As appeared on TodayShow.com Bites on April 20, 2011.
When the weather warms, I ache for the exotic.A Chardonnay lover and Sauvignon Blanc devotee I like to sip the familiar, but I know there’s more to explore. Heard
of Torrontes, Roussanne or Albarino? Each of these grape varieties will widen yourwine horizons.
Not sure what to try? Just like you have styles of clothing that you mix and match fora desired ensemble, think of swapping out wines by style. If you choose Chardonnay
because you like a richer, fuller style of white, then you might enjoy another winelike Grenache Blanc with some of the same characteristics.
Use my style guide and recommended wines to try as a shopping list. Go ahead … take a springtime sip on the wild side.
If you like Chardonnay … try Roussanne or Grenache Blanc
Chardonnay is generally a rich white with tropical fruit flavors and creamy texture. Roussanne and Grenache Blanc are white grape varieties that can offer similarly styled dry wines. Both grapes hail from the Rhone region of France (along with sister grapes Viognier and Marsanne) and offer aromas of ripe fruit and often a hintof nutty smoothness. These grape varieties are planted from Spain to Australia and
France to California so enjoy the journey.
Wines to try:
• Yangarra Roussanne, McLaren Vale, Australia $22
• Zaca Mesa Roussanne, Santa Ynez Valley, California $25
• Tablas Creek Grenache Blanc, Paso Robles, California $25
• Bonny Doon “Le Cigare Blanc” Arroyo Seco, California $22 (a blend of both Grenache Blanc and Roussanne)
• Perrin & Fils “Les Sinards” Chateauneuf-du-Pape Blanc, France $40 (mostly Grenache Blanc)
If you like Pinot Grigio … try Soave and Orvieto.
Though there are world-class producers of Pinot Grigio, the majority of bottles are simply light and lemony. For a similar style with more intensity, look for Italianwhites named Soave and Orvieto. Both are named for places in Italy — Soave in the north around Verona and Orvieto in central Italy in Umbria — and both made not with Grigio grapes but other G’s – grapes named Garganega and Grechetto. These wines are crisp, zesty and often complex.
Wines to try:
• Inama Soave Classico, Italy $15
• Pieropan “La Rocca” Soave Classico, Italy $35
• Ruffino Orvieto Classico, Italy $10
• Antinori Santa Cristina “Campogrande” Orvieto Classico, Italy $12
If you like Sauvignon Blanc … try Albarino.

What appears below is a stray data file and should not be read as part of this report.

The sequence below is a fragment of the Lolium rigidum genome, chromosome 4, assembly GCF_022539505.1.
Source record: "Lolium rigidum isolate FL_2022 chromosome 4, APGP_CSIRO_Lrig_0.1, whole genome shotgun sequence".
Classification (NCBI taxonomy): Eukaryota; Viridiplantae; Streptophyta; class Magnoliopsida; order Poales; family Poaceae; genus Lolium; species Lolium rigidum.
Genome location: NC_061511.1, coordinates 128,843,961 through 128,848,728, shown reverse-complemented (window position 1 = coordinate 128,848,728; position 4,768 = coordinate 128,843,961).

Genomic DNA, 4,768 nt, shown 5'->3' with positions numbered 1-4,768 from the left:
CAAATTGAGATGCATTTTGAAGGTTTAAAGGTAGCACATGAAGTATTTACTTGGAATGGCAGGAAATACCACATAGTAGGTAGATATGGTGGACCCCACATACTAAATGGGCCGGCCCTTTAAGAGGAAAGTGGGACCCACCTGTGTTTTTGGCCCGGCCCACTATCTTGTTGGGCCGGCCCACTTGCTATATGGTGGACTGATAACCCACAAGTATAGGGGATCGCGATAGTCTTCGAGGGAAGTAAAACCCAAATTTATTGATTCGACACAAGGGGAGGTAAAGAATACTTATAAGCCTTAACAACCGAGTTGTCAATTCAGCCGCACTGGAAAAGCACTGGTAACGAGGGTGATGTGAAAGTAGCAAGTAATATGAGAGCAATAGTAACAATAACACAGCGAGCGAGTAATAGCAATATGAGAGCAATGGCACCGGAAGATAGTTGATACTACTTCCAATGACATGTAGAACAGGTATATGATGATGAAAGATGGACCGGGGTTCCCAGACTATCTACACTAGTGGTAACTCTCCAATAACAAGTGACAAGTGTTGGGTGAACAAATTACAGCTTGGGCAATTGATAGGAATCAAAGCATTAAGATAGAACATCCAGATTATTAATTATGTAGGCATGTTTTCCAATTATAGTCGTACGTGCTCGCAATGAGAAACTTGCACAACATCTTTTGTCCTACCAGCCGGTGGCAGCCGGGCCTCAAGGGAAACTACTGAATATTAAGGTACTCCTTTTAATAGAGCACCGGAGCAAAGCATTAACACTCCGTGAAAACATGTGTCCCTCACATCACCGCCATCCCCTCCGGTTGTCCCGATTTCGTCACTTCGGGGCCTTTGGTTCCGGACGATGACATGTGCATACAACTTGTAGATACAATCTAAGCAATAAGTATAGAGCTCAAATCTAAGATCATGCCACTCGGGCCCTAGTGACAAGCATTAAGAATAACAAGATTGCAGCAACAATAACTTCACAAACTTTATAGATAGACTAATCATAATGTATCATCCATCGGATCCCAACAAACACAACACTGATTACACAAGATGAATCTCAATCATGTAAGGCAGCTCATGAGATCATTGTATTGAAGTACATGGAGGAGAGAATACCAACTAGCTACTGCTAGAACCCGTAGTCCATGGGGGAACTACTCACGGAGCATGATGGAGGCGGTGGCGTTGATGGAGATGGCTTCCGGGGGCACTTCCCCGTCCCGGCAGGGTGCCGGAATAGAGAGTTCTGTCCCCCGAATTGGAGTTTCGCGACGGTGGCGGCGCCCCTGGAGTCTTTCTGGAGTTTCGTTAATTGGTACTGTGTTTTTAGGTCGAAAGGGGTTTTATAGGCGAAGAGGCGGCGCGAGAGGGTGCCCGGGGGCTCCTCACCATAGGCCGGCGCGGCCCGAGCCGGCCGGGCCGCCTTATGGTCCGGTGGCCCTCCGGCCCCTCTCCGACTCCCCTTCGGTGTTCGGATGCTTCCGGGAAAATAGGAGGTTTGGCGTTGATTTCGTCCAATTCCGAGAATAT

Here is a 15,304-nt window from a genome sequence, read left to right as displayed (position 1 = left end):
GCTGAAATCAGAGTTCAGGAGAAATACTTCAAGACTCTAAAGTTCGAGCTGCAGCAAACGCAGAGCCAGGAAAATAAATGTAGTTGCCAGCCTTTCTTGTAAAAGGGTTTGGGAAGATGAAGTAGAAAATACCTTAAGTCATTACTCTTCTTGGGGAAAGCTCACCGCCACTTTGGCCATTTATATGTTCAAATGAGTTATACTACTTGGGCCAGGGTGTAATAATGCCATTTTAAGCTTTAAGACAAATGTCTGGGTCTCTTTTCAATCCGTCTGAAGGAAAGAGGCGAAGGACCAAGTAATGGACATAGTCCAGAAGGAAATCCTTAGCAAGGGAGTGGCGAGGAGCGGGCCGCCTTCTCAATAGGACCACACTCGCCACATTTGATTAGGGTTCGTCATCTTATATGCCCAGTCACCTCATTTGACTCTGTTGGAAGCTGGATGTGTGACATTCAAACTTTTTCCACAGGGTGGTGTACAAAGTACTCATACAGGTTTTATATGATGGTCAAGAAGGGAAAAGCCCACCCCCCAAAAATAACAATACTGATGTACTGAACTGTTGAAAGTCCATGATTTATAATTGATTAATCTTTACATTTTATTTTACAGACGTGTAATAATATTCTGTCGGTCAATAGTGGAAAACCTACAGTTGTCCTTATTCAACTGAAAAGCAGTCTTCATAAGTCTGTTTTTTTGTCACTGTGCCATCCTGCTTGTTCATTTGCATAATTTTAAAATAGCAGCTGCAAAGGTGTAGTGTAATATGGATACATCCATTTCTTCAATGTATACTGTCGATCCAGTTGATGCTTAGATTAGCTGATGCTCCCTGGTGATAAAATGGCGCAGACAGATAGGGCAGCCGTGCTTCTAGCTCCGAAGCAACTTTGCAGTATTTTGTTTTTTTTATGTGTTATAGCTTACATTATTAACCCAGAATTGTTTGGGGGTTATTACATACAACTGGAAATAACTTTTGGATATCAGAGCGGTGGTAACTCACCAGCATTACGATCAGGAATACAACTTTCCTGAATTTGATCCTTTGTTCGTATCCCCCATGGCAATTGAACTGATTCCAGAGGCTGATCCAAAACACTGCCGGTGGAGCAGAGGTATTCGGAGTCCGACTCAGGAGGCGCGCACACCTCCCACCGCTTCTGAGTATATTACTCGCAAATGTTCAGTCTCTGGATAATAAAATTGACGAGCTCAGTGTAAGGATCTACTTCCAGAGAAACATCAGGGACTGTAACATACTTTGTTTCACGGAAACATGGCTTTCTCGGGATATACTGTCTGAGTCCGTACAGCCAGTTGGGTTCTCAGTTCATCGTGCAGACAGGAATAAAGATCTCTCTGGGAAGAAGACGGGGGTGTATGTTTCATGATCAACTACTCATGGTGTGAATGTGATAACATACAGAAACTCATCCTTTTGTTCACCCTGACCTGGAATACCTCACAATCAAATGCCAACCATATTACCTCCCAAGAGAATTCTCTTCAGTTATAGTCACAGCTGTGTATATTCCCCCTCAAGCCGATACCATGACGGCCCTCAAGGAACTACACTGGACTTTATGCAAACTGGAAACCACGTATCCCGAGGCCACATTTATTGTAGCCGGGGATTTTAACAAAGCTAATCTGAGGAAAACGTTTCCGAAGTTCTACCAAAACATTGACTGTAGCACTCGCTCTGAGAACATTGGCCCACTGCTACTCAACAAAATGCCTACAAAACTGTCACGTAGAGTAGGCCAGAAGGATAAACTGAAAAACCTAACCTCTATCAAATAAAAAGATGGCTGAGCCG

Sauvignon Blanc is a grape known for its mouth-puckering freshness and touch of herbal aromas. It’s sassy and classy at the same time. Another variety you might loveif you’re an SB fan finds its home primarily in Spain. Albarino is a juicy, succulent white from an area named Rias Baixas (pronounced ree-ahsh bi-shus) situated onthe west coast of Spain just above Portugal. Its seaside location makes Albarino- based wines the ideal partner for all types of fish, salads, and fresh-from-the-gardenfare. (There are even a few versions from California to sample.)
• Fillaboa Albarino Rias Baixas, Spain $18
• Vionta Albarino Rias Baixas, Spain $19
• Terras Gauda “O Rosal” Rias Baixas, Spain $24 (blend of Albarino and othergrapes like Loureira and Caino Branco)
• Tangent Albarino “Paragon Vineyard” Edna Valley, California $17
If you like Viogner or Gewürztraminer … try Torrontes.
Aromatic wines such as Viognier or Gewurztraminer are like perfume for the palate. Spicy, floral aromas mix it up with ripe fruit flavors in usually dry-styled whites.If you enjoy drinking these types of wines, add Torrontes to your list. With peach blossom scents wafting from the glass, Torrontes fools you into thinking its sweet. Most, however, are dry and lusciously fruity. Crisp yet creamy these wines are produced in Argentina from areas such as Mendoza and the high valley of Cafayate.
Wines to try:
• Acordeon Torrontes Cafayate, Argentina $9
• Familia Zuccardi “Santa Julia” Torrontes, Mendoza, Argentina $10
• Dominio del Plata “Crios de Susana Balbo” Torrontes, Cafayate, Argentina$14
• Bodega Tamari, Torrontes, La Rioja, Argentina $15
If you like sweeter Riesling … try Moscato.
What is one of the fastest growing categories of wine? Moscato. It’s slightly sweet, often bubbly and always delicious. The explosively aromatic white is appealingto just about everyone. It pairs with a wide range of foods, too, from spicy Kung Pao chicken to apricots dipped in dark chocolate. Lower in alcohol than mostother whites, it’s a quaffer to quench your thirst. Most Moscato hails from Italy but
Californian versions are coming on fast as the grape rises in popularity.
Wines to try:
• Saracco Moscato d’Asti, Italy $16
• Caposaldo Moscato, Italy $14
• La Badia Moscato d’Asti, Italy $20
• Middle Sister “Sweet and Sassy” Moscato, California $12
• St. Supery Moscato, Napa Valley, California $20
Can’t decide? These blends are all made with a mix of grapes such as Riesling,Chardonnay, Pinot Gris, Viognier, Roussanne, Sauvignon Blanc, Semillon and
Muscat to name a few. All have a whisper of sweetness making them ideal for exoticspringtime sipping.
Wines to try:
• Waterbrook Melange Blanc, Columbia Valley, Washington $15
• Peter Lehmann “Layers” Adelaide, Australia $16
• Evolution American White wine from Sokol Blosser Winery $17
(all prices are approximate and vary depending upon market)